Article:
Ability Perception and Privilege

My partner recently alerted me to a recent study which examines attribution theory; the effect of what we see as the cause of our successes or failures. As Moore indicates in his summary, the short version is that if we see our success or failure as the result of innate attributes, we’re less likely to improve.

My immediate response to this was to apply it to part of how privilege works, and the tendency of people to get defensive when their behaviour is pointed out at sexist/racist/etc. I think many of us have faced the “But I’m not a sexist/racist/etc.” response, and the often difficult task of clarifying to someone that telling them that something they did was sexist/racist/etc. is not calling them a KKK member. I’ve seen some interesting discussions as to whether the separation of calling someone’s behaviour sexist/racist/etc. and calling them sexist/racist/etc. is a useful one. This research suggests to me that it may well be, from a practical perspective.

What I suspect, drawing from Dweck’s findings, is that someone who considers sexism/racism/etc to be an innate attribute is less likely to believe anti-oppression work is either necessary or useful. As made clearer in Guy Kawasaki’s discussion, such a person would be considered by the research as possessing a ‘fixed’ mindset; wherein they believe they are ‘set’ as either good or bad, in this case, not sexist or sexist. Assuming ‘not sexist = good’ for the moment, since this is likely the majority case, what the research suggests is that someone who believes they are ‘set’ as ‘not sexist’ will not believe they have to work at being non-sexist, whilst someone who believes that they are ‘set’ as ‘sexist’ will believe that any work they do towards being non-sexist won’t make much difference.

Perhaps the key indicator of the applicability of Dweck’s model comes from some of her own efforts to apply the model in areas other than her original area of schooling ability:

Many kids believe they’re invariably good or bad; other kids think they can get better at being good. Dweck has already found that preschoolers with this growth mind-set feel okay about themselves after they’ve messed up and are less judgmental of others; they’re also more likely than kids with a fixed view of goodness to try to set things right and to learn from their mistakes. They understand that spilling juice or throwing toys, for example, doesn’t damn a kid as bad, so long as the child cleans up and resolves to do better next time.

Marina Krakovsky, The Effort Effect Standford Magazine

Dweck believes in the importance of encouraging the growth mindset. I tend to agree. I don’t always engage with people at this level. Sometimes I just really don’t need to be dealing with people who are going to be defensive in this way. Plus, that experience can be pretty harrowing if you take it on for too long without giving yourself some room to just not have to do that for a while. However, when I do engage at this level, I can already recall those who would fit quite clearly into these two mindsets. I can also recall that those who fit in the growth mindset were much more able to get past defensive behaviour and take a look at their privilege.

I suspect a copy of Dweck’s book, Mindset will eventually make its way onto my bookshelf.

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5 Responses to Ability Perception and Privilege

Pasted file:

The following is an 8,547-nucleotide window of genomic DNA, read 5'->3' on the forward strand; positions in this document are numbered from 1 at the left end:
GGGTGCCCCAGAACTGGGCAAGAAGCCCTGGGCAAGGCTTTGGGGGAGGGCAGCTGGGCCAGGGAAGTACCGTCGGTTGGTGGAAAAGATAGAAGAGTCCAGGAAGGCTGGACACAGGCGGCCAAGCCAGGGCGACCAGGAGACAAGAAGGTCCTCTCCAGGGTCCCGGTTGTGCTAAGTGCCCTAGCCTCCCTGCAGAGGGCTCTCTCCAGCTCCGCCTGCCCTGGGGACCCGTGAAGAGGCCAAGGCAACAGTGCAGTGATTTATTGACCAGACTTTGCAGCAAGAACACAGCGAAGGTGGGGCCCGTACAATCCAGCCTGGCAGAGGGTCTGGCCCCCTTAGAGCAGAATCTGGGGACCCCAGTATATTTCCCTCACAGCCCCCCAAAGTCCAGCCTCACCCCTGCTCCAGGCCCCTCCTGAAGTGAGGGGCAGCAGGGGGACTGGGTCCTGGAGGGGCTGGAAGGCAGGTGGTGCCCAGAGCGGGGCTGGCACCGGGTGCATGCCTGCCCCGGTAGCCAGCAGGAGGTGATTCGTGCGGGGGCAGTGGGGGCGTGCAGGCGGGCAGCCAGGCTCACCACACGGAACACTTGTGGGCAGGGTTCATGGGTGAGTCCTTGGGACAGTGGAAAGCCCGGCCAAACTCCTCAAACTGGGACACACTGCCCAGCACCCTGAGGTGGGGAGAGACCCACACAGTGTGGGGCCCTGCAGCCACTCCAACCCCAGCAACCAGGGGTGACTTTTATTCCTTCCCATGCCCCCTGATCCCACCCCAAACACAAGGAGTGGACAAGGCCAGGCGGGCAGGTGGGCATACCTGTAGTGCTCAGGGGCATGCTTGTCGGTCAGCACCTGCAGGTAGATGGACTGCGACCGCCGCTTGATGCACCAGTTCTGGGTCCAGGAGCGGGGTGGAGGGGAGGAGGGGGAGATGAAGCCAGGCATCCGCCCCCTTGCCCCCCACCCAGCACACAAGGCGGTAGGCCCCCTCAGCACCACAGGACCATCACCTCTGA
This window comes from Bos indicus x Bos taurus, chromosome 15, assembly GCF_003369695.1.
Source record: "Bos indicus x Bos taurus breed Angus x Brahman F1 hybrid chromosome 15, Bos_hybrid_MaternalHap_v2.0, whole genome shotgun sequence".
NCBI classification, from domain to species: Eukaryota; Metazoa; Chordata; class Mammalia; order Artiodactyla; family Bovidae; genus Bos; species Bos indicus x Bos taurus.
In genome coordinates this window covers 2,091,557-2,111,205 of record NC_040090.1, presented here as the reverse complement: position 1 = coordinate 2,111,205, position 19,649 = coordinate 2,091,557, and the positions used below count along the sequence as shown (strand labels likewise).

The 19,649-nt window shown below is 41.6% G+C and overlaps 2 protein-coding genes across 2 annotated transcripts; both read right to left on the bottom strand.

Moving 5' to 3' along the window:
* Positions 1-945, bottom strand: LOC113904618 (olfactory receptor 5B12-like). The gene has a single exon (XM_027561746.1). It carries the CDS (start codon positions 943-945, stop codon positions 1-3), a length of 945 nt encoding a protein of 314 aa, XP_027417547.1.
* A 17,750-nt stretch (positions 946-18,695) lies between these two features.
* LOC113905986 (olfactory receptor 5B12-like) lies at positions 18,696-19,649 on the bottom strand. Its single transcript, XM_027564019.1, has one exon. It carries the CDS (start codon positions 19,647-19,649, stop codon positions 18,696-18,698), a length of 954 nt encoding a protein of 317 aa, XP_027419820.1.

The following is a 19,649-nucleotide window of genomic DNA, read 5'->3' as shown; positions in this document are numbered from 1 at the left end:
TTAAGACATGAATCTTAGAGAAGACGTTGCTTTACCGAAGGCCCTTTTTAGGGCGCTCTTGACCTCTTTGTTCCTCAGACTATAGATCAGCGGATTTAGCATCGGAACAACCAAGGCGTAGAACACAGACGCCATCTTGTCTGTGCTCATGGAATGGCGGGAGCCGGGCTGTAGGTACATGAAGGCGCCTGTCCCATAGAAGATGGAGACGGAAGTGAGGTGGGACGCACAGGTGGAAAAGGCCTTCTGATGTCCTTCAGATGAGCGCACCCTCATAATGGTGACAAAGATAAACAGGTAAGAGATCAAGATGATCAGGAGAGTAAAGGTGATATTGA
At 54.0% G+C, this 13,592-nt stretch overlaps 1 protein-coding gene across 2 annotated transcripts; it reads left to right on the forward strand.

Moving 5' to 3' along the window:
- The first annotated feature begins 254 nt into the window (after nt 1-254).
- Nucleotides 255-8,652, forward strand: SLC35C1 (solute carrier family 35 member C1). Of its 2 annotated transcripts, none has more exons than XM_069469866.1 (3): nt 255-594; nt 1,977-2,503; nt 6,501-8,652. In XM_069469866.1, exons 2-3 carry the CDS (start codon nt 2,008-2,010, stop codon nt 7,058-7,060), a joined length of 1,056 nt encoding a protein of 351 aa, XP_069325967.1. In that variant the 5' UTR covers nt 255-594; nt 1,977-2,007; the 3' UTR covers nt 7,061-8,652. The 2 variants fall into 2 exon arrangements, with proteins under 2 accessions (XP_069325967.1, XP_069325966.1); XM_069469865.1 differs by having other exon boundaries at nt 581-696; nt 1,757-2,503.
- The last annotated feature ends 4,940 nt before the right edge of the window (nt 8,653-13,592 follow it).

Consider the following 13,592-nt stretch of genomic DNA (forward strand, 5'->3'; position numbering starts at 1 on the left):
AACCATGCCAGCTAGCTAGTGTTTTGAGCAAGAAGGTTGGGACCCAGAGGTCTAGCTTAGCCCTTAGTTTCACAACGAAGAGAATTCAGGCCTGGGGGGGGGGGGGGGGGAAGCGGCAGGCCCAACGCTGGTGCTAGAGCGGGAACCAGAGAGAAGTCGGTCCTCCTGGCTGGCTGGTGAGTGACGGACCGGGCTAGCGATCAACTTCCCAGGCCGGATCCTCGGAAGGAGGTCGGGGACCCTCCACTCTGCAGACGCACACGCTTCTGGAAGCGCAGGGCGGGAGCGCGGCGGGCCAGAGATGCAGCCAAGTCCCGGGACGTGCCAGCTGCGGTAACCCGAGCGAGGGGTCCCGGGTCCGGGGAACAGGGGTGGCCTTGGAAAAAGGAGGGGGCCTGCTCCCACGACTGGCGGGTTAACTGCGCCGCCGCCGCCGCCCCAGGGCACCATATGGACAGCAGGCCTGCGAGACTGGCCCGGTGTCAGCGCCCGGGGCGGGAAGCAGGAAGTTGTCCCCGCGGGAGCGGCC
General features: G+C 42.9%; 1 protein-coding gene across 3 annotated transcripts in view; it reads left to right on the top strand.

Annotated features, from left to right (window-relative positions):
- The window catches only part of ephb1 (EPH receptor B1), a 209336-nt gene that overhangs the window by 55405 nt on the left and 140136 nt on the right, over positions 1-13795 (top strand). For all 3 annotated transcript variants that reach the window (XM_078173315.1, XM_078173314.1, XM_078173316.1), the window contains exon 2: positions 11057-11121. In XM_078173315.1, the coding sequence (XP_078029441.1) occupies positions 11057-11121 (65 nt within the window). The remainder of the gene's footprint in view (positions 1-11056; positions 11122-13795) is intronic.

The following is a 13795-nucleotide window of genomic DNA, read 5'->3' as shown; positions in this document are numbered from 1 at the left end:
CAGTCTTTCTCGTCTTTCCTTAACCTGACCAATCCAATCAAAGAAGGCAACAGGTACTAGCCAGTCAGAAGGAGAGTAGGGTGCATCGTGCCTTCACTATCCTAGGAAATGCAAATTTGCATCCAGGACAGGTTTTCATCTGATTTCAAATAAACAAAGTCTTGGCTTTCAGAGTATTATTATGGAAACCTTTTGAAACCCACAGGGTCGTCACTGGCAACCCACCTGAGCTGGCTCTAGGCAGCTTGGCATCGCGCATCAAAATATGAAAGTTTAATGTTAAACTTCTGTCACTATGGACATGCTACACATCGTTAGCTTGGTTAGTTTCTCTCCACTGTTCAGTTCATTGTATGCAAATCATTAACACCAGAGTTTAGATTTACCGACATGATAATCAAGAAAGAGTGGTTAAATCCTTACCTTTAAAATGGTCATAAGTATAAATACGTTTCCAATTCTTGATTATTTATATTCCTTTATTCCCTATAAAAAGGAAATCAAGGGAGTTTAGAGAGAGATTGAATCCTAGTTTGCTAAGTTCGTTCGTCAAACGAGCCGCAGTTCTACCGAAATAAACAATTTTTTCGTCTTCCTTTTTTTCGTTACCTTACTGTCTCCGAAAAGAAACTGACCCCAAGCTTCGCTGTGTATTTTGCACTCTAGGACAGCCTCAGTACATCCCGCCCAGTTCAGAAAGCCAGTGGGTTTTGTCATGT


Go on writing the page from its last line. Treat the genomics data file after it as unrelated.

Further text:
1. Hugo says:

    And I’d go farther, suggesting that those who refuse to accept the “growth mindset” and acknowledge the possibility for change are at best wilfully obtuse and at worst profoundly immoral. But I have no trouble using moral language in these instances; most social scientists do.

  2. Kevin Li says:

    Yes! Kawasaki connection :-).

    We actually started a club around this concept at school. We called it “AHNS” (pronounce it as anus) –> “Always happy never satisfied”.

    The thing about growth mindset though is that it’s extremely hard to keep up. “Do you want to be great or do you want to be happy?”. You force yourself to admit that you’re not good enough, and then you have to remember that it’s actually another opportunity to grow. I have this problem all the time. When I feel happy after I closed a major deal or got a job offer, I stop trying. When I feel extremely depressed, I become extremely productive and grow. Trial by fire ne?

    Get James to introduce you to Zeb when you’re in Tokyo. Amazingly successful MS entertainment biz dev manager (ie. he cuts xbox content deals in Japan) who still sees his career as “just starting out”. Ask him about his career guidance tips (pure gold).

  3. tekanji says:

    Get James to introduce you to Zeb when you’re in Tokyo. Amazingly successful MS entertainment biz dev manager (ie. he cuts xbox content deals in Japan) who still sees his career as “just starting out”. Ask him about his career guidance tips (pure gold).

    Psst, I’m not the author of this post, Jen is. And I’m pretty sure she’s not going to Tokyo, though it would be totally awesome if she did :)

    But thanks for the advice, I will definitely keep it in mind.

  4. Thanks for this post, this is really interesting!

  5. arielladrake says:

    Kevin,
    tekanji’s already cleared up the misrecognition, so there’s no need for me to do that.

    You’re right that maintaining a growth mindset is difficult; particularly when we’ve grown up accepting a fixed mindset. I don’t think Dweck’s research really contradicts that. And though I don’t think you’re saying otherwise, I don’t think its difficulty to maintain is a reason to deny it’s utility in achieving better outcomes for ourselves.

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